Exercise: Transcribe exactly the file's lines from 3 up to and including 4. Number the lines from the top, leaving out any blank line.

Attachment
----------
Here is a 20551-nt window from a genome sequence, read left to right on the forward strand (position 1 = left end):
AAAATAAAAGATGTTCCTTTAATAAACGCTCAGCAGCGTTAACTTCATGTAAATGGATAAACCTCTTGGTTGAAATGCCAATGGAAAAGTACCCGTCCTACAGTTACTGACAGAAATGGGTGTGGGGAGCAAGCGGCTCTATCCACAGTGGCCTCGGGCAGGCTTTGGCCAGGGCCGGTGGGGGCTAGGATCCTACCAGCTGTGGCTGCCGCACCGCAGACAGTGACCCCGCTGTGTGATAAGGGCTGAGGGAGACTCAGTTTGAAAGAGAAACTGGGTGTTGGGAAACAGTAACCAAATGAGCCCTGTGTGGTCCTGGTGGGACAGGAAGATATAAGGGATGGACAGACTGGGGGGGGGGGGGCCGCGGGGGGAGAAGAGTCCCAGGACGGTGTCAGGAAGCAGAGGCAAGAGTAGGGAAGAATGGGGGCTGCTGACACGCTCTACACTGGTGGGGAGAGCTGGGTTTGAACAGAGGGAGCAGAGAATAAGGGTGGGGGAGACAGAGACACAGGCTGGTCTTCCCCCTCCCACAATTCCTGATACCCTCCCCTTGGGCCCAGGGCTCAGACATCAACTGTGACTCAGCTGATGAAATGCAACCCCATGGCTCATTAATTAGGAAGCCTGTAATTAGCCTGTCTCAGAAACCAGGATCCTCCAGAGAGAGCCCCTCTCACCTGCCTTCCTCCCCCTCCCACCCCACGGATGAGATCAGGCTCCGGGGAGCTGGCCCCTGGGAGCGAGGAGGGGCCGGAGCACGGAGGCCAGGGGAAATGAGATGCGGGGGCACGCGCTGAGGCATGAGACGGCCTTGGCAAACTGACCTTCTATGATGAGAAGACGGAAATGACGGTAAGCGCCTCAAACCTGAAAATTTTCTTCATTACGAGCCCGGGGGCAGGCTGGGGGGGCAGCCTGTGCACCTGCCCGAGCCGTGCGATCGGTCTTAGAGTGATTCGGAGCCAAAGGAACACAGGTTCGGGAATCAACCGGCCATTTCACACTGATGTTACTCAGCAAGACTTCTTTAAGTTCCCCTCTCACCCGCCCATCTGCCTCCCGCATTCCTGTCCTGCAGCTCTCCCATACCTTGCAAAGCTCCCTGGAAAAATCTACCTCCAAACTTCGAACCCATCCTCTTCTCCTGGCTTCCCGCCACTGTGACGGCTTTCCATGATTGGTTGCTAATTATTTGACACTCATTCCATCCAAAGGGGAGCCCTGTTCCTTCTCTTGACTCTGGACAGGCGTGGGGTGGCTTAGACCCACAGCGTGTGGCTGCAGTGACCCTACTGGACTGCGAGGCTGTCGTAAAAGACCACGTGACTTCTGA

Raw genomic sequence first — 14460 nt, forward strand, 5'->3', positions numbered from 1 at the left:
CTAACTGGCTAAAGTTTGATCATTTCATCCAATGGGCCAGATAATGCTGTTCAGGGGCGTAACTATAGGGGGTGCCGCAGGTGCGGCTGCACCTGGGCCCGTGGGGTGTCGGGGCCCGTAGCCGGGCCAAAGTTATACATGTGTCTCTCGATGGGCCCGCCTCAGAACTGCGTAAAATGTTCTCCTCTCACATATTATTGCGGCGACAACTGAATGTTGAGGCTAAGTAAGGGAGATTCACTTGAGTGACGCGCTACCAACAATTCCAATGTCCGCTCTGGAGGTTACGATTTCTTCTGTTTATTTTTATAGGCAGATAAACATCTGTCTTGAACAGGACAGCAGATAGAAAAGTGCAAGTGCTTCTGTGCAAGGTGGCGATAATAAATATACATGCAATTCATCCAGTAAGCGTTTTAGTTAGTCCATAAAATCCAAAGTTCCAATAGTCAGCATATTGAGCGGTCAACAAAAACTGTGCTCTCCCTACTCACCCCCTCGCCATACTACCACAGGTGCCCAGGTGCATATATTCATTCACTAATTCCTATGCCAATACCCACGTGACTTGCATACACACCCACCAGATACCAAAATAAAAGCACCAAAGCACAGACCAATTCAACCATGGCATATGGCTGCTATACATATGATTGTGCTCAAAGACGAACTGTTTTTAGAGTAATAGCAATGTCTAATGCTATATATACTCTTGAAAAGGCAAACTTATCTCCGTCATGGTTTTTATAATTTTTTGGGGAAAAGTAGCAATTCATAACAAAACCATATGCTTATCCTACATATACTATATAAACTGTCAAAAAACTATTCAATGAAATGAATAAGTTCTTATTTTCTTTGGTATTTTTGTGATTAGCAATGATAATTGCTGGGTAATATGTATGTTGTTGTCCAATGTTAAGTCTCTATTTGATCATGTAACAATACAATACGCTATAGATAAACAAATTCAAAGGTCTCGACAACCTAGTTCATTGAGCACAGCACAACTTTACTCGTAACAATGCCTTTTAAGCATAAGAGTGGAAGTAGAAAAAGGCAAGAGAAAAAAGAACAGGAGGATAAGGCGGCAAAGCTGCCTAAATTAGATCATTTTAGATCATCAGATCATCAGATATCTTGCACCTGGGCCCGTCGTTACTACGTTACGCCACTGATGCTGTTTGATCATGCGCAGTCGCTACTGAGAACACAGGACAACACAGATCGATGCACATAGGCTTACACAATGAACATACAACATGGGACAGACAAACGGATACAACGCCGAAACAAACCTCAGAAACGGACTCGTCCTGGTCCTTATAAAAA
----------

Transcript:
Raw genomic sequence first — 14460 nt, forward strand, 5'->3', positions numbered from 1 at the left:
CTAACTGGCTAAAGTTTGATCATTTCATCCAATGGGCCAGATAATGCTGTTCAGGGGCGTAACTATAGGGGGTGCCGCAGGTGCGGCTGCACCTGGGCCCGTGGGGTGTCGGGGCCCGTAGCCGGGCCAAAGTTATACATGTGTCTCTCGATGGGCCCGCCTCAGAACTGCGTAAAATGTTCTCCTCTCACATATTATTGCGGCGACAACTGAATGTTGAGGCTAAGTAAGGGAGATTCACTTGAGTGACGCGCTACCAACAATTCCAATGTCCGCTCTGGAGGTTACGATTTCTTCTGTTTATTTTTATAGGCAGATAAACATCTGTCTTGAACAGGACAGCAGATAGAAAAGTGCAAGTGCTTCTGTGCAAGGTGGCGATAATAAATATACATGCAATTCATCCAGTAAGCGTTTTAGTTAGTCCATAAAATCCAAAGTTCCAATAGTCAGCATATTGAGCGGTCAACAAAAACTGTGCTCTCCCTACTCACCCCCTCGCCATACTACCACAGGTGCCCAGGTGCATATATTCATTCACTAATTCCTATGCCAATACCCACGTGACTTGCATACACACCCACCAGATACCAAAATAAAAGCACCAAAGCACAGACCAATTCAACCATGGCATATGGCTGCTATACATATGATTGTGCTCAAAGACGAACTGTTTTTAGAGTAATAGCAATGTCTAATGCTATATATACTCTTGAAAAGGCAAACTTATCTCCGTCATGGTTTTTATAATTTTTTGGGGAAAAGTAGCAATTCATAACAAAACCATATGCTTATCCTACATATACTATATAAACTGTCAAAAAACTATTCAATGAAATGAATAAGTTCTTATTTTCTTTGGTATTTTTGTGATTAGCAATGATAATTGCTGGGTAATATGTATGTTGTTGTCCAATGTTAAGTCTCTATTTGATCATGTAACAATACAATACGCTATAGATAAACAAATTCAAAGGTCTCGACAACCTAGTTCATTGAGCACAGCACAACTTTACTCGTAACAATGCCTTTTAAGCATAAGAGTGGAAGTAGAAAAAGGCAAGAGAAAAAAGAACAGGAGGATAAGGCGGCAAAGCTGCCTAAATTAGATCATTTTAGATCATCAGATCATCAGATATCTTGCACCTGGGCCCGTCGTTACTACGTTACGCCACTGATGCTGTTTGATCATGCGCAGTCGCTACTGAGAACACAGGACAACACAGATCGATGCACATAGGCTTACACAATGAACATACAACATGGGACAGACAAACGGATACAACGCCGAAACAAACCTCAGAAACGGACTCGTCCTGGTCCTTATAAAAA